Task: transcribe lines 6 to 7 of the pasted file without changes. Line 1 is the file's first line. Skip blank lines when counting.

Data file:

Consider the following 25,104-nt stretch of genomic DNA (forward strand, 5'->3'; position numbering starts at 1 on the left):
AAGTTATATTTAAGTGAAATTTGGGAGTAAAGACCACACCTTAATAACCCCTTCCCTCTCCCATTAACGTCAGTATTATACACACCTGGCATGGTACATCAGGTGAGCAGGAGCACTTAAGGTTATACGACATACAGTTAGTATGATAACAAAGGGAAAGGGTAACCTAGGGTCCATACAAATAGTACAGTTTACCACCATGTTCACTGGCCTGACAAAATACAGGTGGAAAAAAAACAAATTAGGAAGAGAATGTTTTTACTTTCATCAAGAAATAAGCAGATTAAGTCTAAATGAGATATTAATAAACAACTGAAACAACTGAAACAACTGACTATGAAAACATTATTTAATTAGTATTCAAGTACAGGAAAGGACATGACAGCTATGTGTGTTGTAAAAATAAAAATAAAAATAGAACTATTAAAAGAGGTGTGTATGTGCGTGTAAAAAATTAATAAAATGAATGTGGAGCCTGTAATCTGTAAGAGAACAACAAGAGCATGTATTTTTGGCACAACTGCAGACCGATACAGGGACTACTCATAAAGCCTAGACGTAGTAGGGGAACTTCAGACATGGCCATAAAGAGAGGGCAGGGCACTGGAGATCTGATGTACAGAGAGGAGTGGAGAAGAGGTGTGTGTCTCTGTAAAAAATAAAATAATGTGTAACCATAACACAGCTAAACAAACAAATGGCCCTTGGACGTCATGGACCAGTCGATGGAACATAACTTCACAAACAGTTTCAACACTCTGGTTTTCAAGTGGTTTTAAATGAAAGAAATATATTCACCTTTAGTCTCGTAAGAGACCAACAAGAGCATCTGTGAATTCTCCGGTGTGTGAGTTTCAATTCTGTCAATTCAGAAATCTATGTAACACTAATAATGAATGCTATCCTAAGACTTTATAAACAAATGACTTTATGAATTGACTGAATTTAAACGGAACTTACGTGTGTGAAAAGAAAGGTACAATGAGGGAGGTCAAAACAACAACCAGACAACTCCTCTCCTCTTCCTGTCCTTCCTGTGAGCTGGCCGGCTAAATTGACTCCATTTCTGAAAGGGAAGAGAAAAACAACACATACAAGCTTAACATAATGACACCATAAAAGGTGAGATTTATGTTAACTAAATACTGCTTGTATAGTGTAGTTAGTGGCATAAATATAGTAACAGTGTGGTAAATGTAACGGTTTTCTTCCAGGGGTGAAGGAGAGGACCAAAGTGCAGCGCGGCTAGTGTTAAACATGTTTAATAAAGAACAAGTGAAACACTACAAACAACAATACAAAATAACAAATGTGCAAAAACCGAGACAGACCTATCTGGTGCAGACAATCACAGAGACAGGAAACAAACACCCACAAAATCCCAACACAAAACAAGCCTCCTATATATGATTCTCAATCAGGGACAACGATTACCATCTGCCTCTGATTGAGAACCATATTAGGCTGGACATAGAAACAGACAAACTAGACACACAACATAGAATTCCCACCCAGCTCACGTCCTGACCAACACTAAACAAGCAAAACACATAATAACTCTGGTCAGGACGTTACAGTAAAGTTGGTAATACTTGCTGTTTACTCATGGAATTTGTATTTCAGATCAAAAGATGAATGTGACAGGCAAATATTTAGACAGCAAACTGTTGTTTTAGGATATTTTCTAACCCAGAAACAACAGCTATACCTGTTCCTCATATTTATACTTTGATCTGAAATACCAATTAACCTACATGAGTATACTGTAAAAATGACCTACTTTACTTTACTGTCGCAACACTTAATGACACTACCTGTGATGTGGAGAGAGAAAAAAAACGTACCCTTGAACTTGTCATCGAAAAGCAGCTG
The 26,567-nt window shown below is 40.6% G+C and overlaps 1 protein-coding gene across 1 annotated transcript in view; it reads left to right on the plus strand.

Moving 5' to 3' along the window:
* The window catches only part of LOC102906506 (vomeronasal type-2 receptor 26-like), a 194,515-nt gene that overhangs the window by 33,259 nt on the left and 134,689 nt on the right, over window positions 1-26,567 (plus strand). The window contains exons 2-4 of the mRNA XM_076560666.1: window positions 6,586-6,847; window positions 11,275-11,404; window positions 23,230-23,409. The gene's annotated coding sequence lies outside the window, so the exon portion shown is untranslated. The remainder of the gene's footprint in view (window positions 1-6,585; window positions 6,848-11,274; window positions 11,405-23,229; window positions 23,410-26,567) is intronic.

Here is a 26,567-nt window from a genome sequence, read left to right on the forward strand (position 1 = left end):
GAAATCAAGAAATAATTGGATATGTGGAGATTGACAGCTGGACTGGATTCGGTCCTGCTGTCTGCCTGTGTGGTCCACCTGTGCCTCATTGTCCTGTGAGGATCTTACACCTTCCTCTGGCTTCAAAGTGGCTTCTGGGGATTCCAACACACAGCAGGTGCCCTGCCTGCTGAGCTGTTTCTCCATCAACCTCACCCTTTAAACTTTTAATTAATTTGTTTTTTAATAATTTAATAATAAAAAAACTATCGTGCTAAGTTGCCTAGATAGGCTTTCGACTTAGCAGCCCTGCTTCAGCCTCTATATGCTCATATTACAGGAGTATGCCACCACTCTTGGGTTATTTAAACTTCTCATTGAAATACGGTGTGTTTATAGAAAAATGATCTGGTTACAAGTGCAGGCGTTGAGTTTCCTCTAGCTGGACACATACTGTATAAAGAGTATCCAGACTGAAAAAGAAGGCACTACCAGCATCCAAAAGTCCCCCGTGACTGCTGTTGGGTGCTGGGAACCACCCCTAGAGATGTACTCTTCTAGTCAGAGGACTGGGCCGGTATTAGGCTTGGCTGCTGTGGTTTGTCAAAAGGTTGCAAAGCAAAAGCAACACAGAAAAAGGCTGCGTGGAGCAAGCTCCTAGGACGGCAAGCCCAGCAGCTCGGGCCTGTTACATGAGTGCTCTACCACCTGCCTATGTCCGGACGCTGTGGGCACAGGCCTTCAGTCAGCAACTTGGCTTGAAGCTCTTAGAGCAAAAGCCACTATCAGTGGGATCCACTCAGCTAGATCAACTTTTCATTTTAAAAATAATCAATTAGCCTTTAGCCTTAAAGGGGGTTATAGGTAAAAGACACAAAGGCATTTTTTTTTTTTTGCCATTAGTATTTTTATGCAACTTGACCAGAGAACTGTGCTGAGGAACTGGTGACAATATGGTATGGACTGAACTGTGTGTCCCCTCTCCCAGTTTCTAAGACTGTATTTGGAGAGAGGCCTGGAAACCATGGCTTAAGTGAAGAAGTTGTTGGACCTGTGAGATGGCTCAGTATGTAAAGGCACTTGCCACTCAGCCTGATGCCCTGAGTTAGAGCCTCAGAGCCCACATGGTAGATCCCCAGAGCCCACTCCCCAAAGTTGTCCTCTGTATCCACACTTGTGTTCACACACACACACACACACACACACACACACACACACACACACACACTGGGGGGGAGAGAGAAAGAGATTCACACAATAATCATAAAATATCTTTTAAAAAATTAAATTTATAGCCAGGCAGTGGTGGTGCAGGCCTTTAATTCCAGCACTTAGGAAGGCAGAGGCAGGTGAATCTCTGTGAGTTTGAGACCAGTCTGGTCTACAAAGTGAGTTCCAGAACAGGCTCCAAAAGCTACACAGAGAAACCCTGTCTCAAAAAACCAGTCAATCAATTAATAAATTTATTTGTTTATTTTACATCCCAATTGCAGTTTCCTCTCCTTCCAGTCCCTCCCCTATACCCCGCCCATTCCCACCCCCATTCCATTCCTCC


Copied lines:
Here is a 26,567-nt window from a genome sequence, read left to right on the forward strand (position 1 = left end):
GAAATCAAGAAATAATTGGATATGTGGAGATTGACAGCTGGACTGGATTCGGTCCTGCTGTCTGCCTGTGTGGTCCACCTGTGCCTCATTGTCCTGTGAGGATCTTACACCTTCCTCTGGCTTCAAAGTGGCTTCTGGGGATTCCAACACACAGCAGGTGCCCTGCCTGCTGAGCTGTTTCTCCATCAACCTCACCCTTTAAACTTTTAATTAATTTGTTTTTTAATAATTTAATAATAAAAAAACTATCGTGCTAAGTTGCCTAGATAGGCTTTCGACTTAGCAGCCCTGCTTCAGCCTCTATATGCTCATATTACAGGAGTATGCCACCACTCTTGGGTTATTTAAACTTCTCATTGAAATACGGTGTGTTTATAGAAAAATGATCTGGTTACAAGTGCAGGCGTTGAGTTTCCTCTAGCTGGACACATACTGTATAAAGAGTATCCAGACTGAAAAAGAAGGCACTACCAGCATCCAAAAGTCCCCCGTGACTGCTGTTGGGTGCTGGGAACCACCCCTAGAGATGTACTCTTCTAGTCAGAGGACTGGGCCGGTATTAGGCTTGGCTGCTGTGGTTTGTCAAAAGGTTGCAAAGCAAAAGCAACACAGAAAAAGGCTGCGTGGAGCAAGCTCCTAGGACGGCAAGCCCAGCAGCTCGGGCCTGTTACATGAGTGCTCTACCACCTGCCTATGTCCGGACGCTGTGGGCACAGGCCTTCAGTCAGCAACTTGGCTTGAAGCTCTTAGAGCAAAAGCCACTATCAGTGGGATCCACTCAGCTAGATCAACTTTTCATTTTAAAAATAATCAATTAGCCTTTAGCCTTAAAGGGGGTTATAGGTAAAAGACACAAAGGCATTTTTTTTTTTTTGCCATTAGTATTTTTATGCAACTTGACCAGAGAACTGTGCTGAGGAACTGGTGACAATATGGTATGGACTGAACTGTGTGTCCCCTCTCCCAGTTTCTAAGACTGTATTTGGAGAGAGGCCTGGAAACCATGGCTTAAGTGAAGAAGTTGTTGGACCTGTGAGATGGCTCAGTATGTAAAGGCACTTGCCACTCAGCCTGATGCCCTGAGTTAGAGCCTCAGAGCCCACATGGTAGATCCCCAGAGCCCACTCCCCAAAGTTGTCCTCTGTATCCACACTTGTGTTCACACACACACACACACACACACACACACACACACACACACACACACTGGGGGGGAGAGAGAAAGAGATTCACACAATAATCATAAAATATCTTTTAAAAAATTAAATTTATAGCCAGGCAGTGGTGGTGCAGGCCTTTAATTCCAGCACTTAGGAAGGCAGAGGCAGGTGAATCTCTGTGAGTTTGAGACCAGTCTGGTCTACAAAGTGAGTTCCAGAACAGGCTCCAAAAGCTACACAGAGAAACCCTGTCTCAAAAAACCAGTCAATCAATTAATAAATTTATTTGTTTATTTTACATCCCAATTGCAGTTTCCTCTCCTTCCAGTCCCTCCCCTATACCCCGCCCATTCCCACCCCCATTCCATTCCTCC